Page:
Treating Sleep Apnea

Obstructive Sleep Apnea and Dental Sleep Medicine

Obstructive sleep apnea (OSA) occurs when your muscles relax during sleep, allowing the soft tissue to collapse and block the airway. Each pause in breathing is called apnea. As a result, sleep apnea causes you to stop breathing up to hundreds of times a night for anywhere from a few seconds to more than a minute. When this occurs, we wake up and seriously disrupt our sleep.

The cumulative effect of all these apneas is a decrease in oxygen levels. These decreased oxygen levels can affect every cell in the body, especially the heart and brain. Snoring, excessive daytime tiredness, memory problems, irritability, fatigue, and insomnia are all signs that you could be losing valuable shut-eye to sleep apnea. If left untreated, sleep apnea can be a potentially life-threatening condition.

It can increase the risk for other serious health problems such as high blood pressure, stroke, heart disease, diabetes, obesity, depression, and impotence.

Who should be screened for obstructive sleep apnea?

  1. Do you snore?
  2. Do you wake up gasping or choking for air?
  3. Do you feel tired during the day?
  4. Do you wake up with frequent headaches?
  5. Do you have trouble concentrating or feel “cloudy”?
  6. Do you have a tough time falling asleep or staying asleep?

If you answered “yes” to any of these questions, you may want to speak with Dr. Caesar about having a complimentary Sleep consultation.

What is a sleep consultation? At the sleep consultation, Dr. Caesar will review your medical and dental histories, ask you some more in-depth questions about your sleep and sleep history, and do a detailed examination of your airway.

To do this Dr. Caesar will utilize a pharyngometer and a rhinometer. These are painless state-of-the-art devices for measuring the size and volume of your airway and nasal passages. This will give the doctor a precise picture of your airway and how much it is collapsing when you sleep. Based on these results, Dr. Caesar may recommend a sleep study.

What is a sleep study?

Obstructive sleep apnea(OSA) can only be diagnosed by an overnight sleep study that is read by a medical doctor. There are two types of overnight sleep studies: a polysomnogram(PSG) and a home sleep test (HST). For a PSG, the patient will sleep in a sleep lab, either in a doctor’s office or hospital setting. Leads are attached to the head and body to take measurements while asleep.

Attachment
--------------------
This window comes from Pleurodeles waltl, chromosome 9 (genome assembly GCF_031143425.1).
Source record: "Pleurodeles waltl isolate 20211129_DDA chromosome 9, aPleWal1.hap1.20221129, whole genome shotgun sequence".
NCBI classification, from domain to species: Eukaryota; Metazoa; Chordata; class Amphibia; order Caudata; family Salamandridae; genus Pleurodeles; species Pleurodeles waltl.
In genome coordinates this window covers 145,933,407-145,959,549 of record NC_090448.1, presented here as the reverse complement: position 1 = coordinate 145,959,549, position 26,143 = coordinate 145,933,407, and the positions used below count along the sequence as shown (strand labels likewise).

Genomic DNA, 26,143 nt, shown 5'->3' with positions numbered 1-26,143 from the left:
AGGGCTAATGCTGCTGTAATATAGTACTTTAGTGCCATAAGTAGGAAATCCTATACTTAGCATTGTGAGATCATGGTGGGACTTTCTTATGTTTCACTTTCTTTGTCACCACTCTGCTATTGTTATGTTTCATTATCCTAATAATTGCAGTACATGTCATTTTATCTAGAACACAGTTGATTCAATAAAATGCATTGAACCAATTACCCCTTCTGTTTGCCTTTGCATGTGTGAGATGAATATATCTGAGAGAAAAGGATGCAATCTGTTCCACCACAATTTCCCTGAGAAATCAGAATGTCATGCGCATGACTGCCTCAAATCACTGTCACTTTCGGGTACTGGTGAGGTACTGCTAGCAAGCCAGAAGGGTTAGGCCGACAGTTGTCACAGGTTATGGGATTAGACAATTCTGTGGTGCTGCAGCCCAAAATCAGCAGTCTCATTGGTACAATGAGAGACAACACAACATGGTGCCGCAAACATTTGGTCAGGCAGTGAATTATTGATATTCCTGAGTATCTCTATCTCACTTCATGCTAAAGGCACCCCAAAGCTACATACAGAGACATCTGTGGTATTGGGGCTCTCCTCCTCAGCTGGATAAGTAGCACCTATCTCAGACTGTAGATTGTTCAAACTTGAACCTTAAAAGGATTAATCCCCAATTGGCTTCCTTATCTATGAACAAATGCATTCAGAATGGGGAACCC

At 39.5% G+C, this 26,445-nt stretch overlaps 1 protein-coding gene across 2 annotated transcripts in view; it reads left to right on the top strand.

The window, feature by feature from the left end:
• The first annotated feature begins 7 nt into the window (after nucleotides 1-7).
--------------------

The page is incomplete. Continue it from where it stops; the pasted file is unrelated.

HST is more preferred by patients as it can be done in the comfort of your own home, and in your own bed. There are still come leads that take measurements, but overall it is a much more comfortable experience. Dr. Caesar can administer the HST to you directly. Upon completion of the test, it is read by a board-certified sleep physician with whom Dr. Caesar works very closely.

Based on this diagnosis, Dr. Caesar can then sit down with you and discuss treatment options.

How is obstructive sleep apnea treated?

The traditionally prescribed treatment for obstructive sleep apnea is continuous positive airway pressure (CPAP) therapy. It involves sleeping with a face mask connected by tubing to a constantly running machine. It uses air force to keep the airway open overnight.

Although CPAP is effective, more than half of the patients don’t adhere to the treatment. Dr. Caesar can provide an alternate sleep solution with oral appliance therapy.

What is oral appliance therapy?

Oral appliance therapy is an effective, non-invasive treatment option for snoring and obstructive sleep apnea that fits easily into your lifestyle. A dental oral appliance looks like a sports mouthguard and is worn only during sleep. It supports the jaw in a forward position to help maintain and open the upper airway, preventing sleep apnea and snoring. These appliances are also called mandibular advancement devices (MAD).

It is designed to hold the lower jaw slightly forward in hopes of enlarging the airway and preventing it from collapsing while sleeping. This is a simple solution that is discreet, silent, and comfortable. If given the option, most patients choose this MAD over CPAP.

Dr. Caesar has helped many patients with a custom-fitted oral appliance. It is fabricated by taking impressions of your teeth. The pharyngometer is again used to obtain the correct bite or “sweet spot”. This is the position of your lower jaw that will open up the airway best. There is no more “guessing” on how to make your appliance. The doctor is now able to see using technology, the best position for your lower jaw.

Patients like it because it is comfortable, easy to wear, quiet, portable, convenient for travel, and easy to clean.

Treating snoring or sleep apnea with oral appliance therapy can help you feel like a new person. You will find that your symptoms, and your quality of life, can improve dramatically when you remain committed to your treatment and use it nightly. OAT can improve your sleep, restore your alertness, and revitalize your health.